RSPB makes call to Scottish Parliament over ‘perilous’ state of nature

A western capercaillie in the Scottish Highlands

THE RSPB has called on the Scottish Parliament to introduce a host of new measures to protect nature in the country.

The wildlife charity said that new findings on the ‘perilous’ state of nature are now too big a wake-up call to ignore.

It comes after analysis by the Natural History Museum revealed Scotland to be listed in the worst 12% of out of 240 countries and territories around the world analysed for the amount of wildlife and wild places lost due to human activity.

The RSPB said that the biodiversity intactness index (BII), which is used by the key United Nations nature initiatives to assess nature around the world, is the latest analysis in a ‘growing body’ of evidence highlighting the ‘urgent’ need for action in order to halt and reverse declines in wildlife and to protect nature and restore ecosystems.

Scotland has a BII of just 56% compared with 65% for France, 75% for Norway and 89% for Finland – which is among the best countries or territories worldwide for retaining its natural biodiversity. Of the 27 EU member states, 23 of them – 85% – rank more highly than Scotland.

In 2019, a group of nature conservation and scientific organisations, including the Scottish Government’s nature advisors NatureScot, published the state of nature in Scotland report. The document revealed an ongoing loss in nature, finding that 49% of species had declines and one in nine species is at risk of extinction in Scotland.

The RSPB said that investment and action to protect and restore nature have not been sufficient to halt the declines. As a result, it is calling on the Scottish Parliament to bring in legislation and policies that it says will aid nature’s recovery. It called on the following:

  • Protecting 30% of Scotland’s land for nature by 2030 through new and existing nature sites, ensuring these places are well managed, monitored and sufficiently funded.
  • Transforming Scotland’s approach to a wide range of policy areas from farming to fishing to planning and development to benefit nature, people and climate as outlined in the #11Actions in the Nature Recovery Plan produced jointly by RSPB Scotland, the Scottish Wildlife Trust and WWF Scotland.
  • Setting legally-binding targets for nature’s recovery like there are for climate

Aedan Smith, head of policy for RSPB Scotland, said, “The central message from the BII is inescapable: by this measure, nature in Scotland is more depleted than in 88% of the 240 other countries and territories studied across the world. When we combine that with the State of Nature finding that nature loss is continuing right now in Scotland, on our watch, surely the wake-up call is too loud to ignore.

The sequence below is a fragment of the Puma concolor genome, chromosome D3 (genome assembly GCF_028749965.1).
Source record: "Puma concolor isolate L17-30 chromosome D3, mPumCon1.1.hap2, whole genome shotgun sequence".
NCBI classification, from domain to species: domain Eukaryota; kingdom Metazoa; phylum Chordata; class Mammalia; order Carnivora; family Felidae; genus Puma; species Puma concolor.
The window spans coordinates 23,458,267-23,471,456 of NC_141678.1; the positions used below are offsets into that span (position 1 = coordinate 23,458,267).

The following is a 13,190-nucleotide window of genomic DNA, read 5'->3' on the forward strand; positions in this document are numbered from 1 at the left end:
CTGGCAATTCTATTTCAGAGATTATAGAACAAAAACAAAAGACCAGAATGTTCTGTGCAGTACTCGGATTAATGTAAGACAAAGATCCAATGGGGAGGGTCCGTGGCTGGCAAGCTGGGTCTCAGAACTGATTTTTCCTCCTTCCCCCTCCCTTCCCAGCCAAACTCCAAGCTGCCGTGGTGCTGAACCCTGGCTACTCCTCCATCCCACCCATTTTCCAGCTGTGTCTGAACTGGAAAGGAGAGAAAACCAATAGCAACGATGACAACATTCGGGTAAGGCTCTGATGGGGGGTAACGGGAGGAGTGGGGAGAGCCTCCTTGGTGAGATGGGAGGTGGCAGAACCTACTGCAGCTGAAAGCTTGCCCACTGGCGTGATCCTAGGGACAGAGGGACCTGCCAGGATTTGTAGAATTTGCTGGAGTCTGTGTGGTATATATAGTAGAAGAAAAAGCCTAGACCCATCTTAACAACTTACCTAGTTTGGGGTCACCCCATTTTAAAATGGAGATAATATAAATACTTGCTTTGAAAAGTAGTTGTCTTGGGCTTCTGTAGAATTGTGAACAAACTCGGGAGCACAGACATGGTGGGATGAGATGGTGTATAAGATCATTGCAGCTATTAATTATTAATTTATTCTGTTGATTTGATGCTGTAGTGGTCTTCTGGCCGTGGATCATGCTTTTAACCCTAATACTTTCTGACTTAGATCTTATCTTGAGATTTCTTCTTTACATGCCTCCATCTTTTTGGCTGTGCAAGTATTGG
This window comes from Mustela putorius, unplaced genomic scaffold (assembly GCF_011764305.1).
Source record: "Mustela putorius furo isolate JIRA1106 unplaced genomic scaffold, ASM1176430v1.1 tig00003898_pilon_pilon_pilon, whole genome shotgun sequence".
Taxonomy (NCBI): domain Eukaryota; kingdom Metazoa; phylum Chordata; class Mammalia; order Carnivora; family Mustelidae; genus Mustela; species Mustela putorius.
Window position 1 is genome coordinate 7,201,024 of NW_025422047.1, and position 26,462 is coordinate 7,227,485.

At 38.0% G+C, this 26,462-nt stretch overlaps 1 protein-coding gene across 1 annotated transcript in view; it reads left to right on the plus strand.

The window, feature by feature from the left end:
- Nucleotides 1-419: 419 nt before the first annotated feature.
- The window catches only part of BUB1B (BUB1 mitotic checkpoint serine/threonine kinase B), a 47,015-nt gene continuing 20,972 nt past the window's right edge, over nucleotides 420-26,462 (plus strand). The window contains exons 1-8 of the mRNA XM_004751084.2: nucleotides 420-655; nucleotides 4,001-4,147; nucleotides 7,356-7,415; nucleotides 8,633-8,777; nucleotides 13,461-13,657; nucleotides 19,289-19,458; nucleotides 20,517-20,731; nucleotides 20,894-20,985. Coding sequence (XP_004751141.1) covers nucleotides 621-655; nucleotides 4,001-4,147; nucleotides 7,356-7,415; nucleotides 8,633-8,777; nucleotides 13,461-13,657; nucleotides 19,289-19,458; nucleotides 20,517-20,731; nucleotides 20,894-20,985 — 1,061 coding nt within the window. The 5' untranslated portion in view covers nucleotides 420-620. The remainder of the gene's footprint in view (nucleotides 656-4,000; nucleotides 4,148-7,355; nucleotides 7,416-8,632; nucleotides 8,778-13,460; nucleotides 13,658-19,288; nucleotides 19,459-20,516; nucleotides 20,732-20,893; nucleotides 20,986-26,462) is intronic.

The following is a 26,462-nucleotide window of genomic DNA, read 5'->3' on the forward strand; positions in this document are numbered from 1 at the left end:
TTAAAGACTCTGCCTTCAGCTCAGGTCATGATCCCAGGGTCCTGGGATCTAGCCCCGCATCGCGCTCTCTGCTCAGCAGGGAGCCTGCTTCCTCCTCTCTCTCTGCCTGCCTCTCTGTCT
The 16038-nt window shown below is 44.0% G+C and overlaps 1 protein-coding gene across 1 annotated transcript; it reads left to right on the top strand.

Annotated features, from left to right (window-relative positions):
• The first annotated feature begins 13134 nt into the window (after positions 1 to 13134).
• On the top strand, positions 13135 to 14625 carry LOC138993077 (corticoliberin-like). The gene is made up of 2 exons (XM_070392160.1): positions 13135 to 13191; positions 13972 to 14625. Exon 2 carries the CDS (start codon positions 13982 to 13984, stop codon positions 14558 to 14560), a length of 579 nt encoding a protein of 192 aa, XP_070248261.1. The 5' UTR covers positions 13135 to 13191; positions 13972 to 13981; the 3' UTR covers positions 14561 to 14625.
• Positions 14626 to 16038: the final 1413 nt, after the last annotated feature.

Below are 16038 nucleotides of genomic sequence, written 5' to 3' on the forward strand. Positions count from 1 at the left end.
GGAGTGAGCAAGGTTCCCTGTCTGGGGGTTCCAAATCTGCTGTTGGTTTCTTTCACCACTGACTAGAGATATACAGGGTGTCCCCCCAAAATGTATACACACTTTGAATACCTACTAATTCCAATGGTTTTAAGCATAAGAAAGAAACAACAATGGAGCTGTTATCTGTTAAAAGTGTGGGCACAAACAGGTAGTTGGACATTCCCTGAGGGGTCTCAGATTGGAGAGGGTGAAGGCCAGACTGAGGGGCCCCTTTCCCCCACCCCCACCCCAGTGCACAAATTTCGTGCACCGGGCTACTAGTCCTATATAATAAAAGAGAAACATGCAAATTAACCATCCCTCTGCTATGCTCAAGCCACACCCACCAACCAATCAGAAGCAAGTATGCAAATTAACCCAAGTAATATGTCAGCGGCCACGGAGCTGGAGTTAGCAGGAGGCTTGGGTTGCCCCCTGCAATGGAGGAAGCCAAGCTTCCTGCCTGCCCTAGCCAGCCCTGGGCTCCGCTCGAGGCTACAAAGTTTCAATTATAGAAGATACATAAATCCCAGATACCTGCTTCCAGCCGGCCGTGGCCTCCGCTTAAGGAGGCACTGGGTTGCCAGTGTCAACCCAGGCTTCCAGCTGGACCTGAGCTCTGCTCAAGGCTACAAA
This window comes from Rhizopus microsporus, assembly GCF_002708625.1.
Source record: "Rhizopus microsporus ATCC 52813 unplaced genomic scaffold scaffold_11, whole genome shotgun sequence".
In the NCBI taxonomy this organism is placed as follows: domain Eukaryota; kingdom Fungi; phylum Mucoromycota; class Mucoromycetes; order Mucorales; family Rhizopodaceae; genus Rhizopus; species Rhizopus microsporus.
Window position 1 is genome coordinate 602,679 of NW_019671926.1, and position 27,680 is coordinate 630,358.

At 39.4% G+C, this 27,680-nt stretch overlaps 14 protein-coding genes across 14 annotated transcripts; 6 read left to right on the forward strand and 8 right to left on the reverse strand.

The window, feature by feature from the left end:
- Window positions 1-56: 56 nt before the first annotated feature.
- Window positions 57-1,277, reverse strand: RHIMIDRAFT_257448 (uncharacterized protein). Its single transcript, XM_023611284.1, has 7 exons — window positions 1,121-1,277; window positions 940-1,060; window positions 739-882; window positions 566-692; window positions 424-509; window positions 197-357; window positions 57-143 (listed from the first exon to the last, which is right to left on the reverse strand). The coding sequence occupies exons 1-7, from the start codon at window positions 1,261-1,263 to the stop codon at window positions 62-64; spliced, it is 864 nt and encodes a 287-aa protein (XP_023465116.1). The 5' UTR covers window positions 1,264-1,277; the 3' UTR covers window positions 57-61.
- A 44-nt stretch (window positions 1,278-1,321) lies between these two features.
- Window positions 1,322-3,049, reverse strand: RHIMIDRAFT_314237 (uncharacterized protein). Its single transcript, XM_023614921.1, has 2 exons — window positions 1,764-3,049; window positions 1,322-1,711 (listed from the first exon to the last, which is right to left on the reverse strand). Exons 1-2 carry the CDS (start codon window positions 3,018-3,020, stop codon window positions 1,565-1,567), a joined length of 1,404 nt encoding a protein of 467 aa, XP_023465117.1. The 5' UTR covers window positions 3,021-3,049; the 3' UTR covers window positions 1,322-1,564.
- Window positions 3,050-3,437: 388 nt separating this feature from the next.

“Too much of our nature is in trouble – but we still have the staggering beauty of pinewoods and peatlands, eagles, dolphins, bumblebees, kelp, orchids, curlews and thousands of other precious species. We have so much to lose – and so much to regain.

“With new determination and creativity, we can restore nature in Scotland. This last incredibly difficult year has shown us how much we need nature. And now nature needs each and every member of the Scottish Parliament to commit to taking strong and lasting action to restore and protect it.

“The good news is that the action needed can all go hand-in-hand with a green recovery from Covid-19 – creating jobs and improving the health and wellbeing of people living in Scotland.

“While Scotland’s huge importance for nature in terms of the four UK countries is clear from its higher ranking for intactness, it still has a long way to go to be a true champion of nature. Scotland could lead the world in protecting nature but only if this new Scottish Parliament takes the opportunity to turn things around, creating a Scotland we can all be proud of.

“As each of the 129 MSPs start this new five-year term, we wish them all the very best. We have high hopes that they will be equal to the challenge and can set Scotland’s nature firmly on a road to recovery for all our sakes.”